Anterior premolar variability in Pleistocene cave and brown bears and its significance in species determination
|Klíčová slova||Mammalia, Ursidae, Pleistocene, dentition, premolar pattern, Ursus spelaeus, Ursus arctos|
|Citace||PACHER, Martina. Anterior premolar variability in Pleistocene cave and brown bears and its significance in species determination. Fossil Imprint / Acta Musei Nationalis Pragae, Series B – Historia Naturalis. Praha: Národní muzeum, 2017, 73(3-4), 482-494. DOI: https://doi.org/10.2478/if-2017-0025. ISSN 2533-4050 (tisk), 2533-4069 (online). Dostupné také z: https://publikace.nm.cz/periodicke-publikace/fiamnpsbhn/73-3-4/anterior-premolar-variability-in-pleistocene-cave-and-brown-bears-and-its-significance-in-species-determination|
The current study deals with the anterior premolar pattern in the cave and brown bear lineage, and its signiﬁcance in species determination. The occurrence of single premolars and its combinations in skulls and mandibles is recorded for various chronological and regional groups.
Both lineages stay more “conservative” in the upper than in the lower dentition, but show contrasting reduction tendencies. Brown bears tend to retain the ﬁrst premolar, while in the cave bear lineage, third premolars prevail.
Exclusively diagnostic for brown bears is the occurrence of a single P1, as well as a complete dentition in skulls. With caution, the combination of P1 and P3 is characteristic for the Deninger bear/cave bear lineage. This pattern was not observed in the current brown bear sample, but has been mentioned in literature. In mandibles, evidence of a single p1 (and its combinations) and a complete dentition is exclusively found in brown bears.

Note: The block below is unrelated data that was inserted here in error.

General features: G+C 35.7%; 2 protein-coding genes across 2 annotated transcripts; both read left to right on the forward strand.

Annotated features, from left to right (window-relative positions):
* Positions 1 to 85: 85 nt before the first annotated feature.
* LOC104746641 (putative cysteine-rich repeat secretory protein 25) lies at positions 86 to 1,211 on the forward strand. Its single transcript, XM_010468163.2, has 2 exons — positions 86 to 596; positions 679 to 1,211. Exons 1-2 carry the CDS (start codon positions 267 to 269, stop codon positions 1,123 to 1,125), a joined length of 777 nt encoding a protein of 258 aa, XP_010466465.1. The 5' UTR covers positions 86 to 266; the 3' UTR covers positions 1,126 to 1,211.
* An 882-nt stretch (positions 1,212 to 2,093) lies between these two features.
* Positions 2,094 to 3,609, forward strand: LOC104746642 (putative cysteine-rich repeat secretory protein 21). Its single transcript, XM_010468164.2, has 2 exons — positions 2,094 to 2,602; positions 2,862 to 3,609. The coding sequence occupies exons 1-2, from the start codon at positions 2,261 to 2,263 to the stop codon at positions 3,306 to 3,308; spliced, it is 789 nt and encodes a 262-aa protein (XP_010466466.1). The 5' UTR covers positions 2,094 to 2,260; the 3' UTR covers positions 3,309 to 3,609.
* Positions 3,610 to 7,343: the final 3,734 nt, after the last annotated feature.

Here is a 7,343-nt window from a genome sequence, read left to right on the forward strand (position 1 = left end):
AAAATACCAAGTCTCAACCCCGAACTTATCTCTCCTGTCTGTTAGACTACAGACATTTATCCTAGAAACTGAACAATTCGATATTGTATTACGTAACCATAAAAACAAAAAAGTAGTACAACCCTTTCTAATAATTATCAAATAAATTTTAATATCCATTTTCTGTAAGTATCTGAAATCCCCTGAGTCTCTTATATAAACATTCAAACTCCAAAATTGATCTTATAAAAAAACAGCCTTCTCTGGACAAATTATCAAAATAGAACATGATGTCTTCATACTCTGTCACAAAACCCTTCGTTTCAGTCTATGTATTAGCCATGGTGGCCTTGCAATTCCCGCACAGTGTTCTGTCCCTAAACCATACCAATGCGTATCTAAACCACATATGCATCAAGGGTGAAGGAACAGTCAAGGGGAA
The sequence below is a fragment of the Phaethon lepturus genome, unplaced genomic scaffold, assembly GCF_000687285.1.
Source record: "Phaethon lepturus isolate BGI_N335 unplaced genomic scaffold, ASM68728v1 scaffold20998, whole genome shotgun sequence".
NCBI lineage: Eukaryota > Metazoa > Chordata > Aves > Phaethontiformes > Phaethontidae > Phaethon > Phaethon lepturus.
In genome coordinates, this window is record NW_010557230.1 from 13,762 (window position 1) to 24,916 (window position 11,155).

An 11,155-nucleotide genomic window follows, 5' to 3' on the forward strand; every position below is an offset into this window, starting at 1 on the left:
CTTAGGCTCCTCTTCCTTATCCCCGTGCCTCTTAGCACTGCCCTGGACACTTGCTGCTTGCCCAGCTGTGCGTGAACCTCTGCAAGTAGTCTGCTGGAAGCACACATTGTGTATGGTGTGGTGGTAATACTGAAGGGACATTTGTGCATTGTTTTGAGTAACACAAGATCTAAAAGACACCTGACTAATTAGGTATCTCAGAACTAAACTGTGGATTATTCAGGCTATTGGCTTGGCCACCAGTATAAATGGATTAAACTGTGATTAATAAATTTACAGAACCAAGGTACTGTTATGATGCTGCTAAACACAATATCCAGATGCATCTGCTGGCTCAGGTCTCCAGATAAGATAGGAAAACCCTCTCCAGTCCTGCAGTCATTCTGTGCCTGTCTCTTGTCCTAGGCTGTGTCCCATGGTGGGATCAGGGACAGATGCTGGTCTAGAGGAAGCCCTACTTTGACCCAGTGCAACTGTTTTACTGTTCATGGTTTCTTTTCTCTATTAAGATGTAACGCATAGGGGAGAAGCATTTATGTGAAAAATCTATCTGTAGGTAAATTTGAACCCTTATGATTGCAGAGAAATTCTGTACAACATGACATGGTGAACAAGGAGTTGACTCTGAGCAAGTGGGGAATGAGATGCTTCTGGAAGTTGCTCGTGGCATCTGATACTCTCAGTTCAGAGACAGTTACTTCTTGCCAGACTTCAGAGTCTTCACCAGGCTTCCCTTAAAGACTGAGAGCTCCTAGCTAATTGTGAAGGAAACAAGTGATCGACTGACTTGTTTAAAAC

A single lower p3 is diagnostic for Deninger bears in completely preserved diastema. The absence of all three anterior premolars as typical for the cave bear lineage is occasionally reported for brown bears in literature, but was not observed in the studied material. Other premolar combinations stay scarce in both lineages, and may partly be inﬂuenced by early or pathological tooth loss.
Brown bears reveal no evolutionary trend in premolar reduction. All possible patterns and a similar frequency of complete dentition is found in modern and fossil representatives.
No evidence was found for high variability in the premolar pattern of U. deningeri, as is suggested in literature. The already moderate presence of anterior premolars declines further in Late Pleistocene cave bears. Nonetheless, already the bears of the Cromerian Forest-Bed lack all anterior premolars in mandibles, and hence imply partly evolutionary tendencies in the cave bear lineage, but also populational differences in the occurrence of premolars anterior the P4/p4.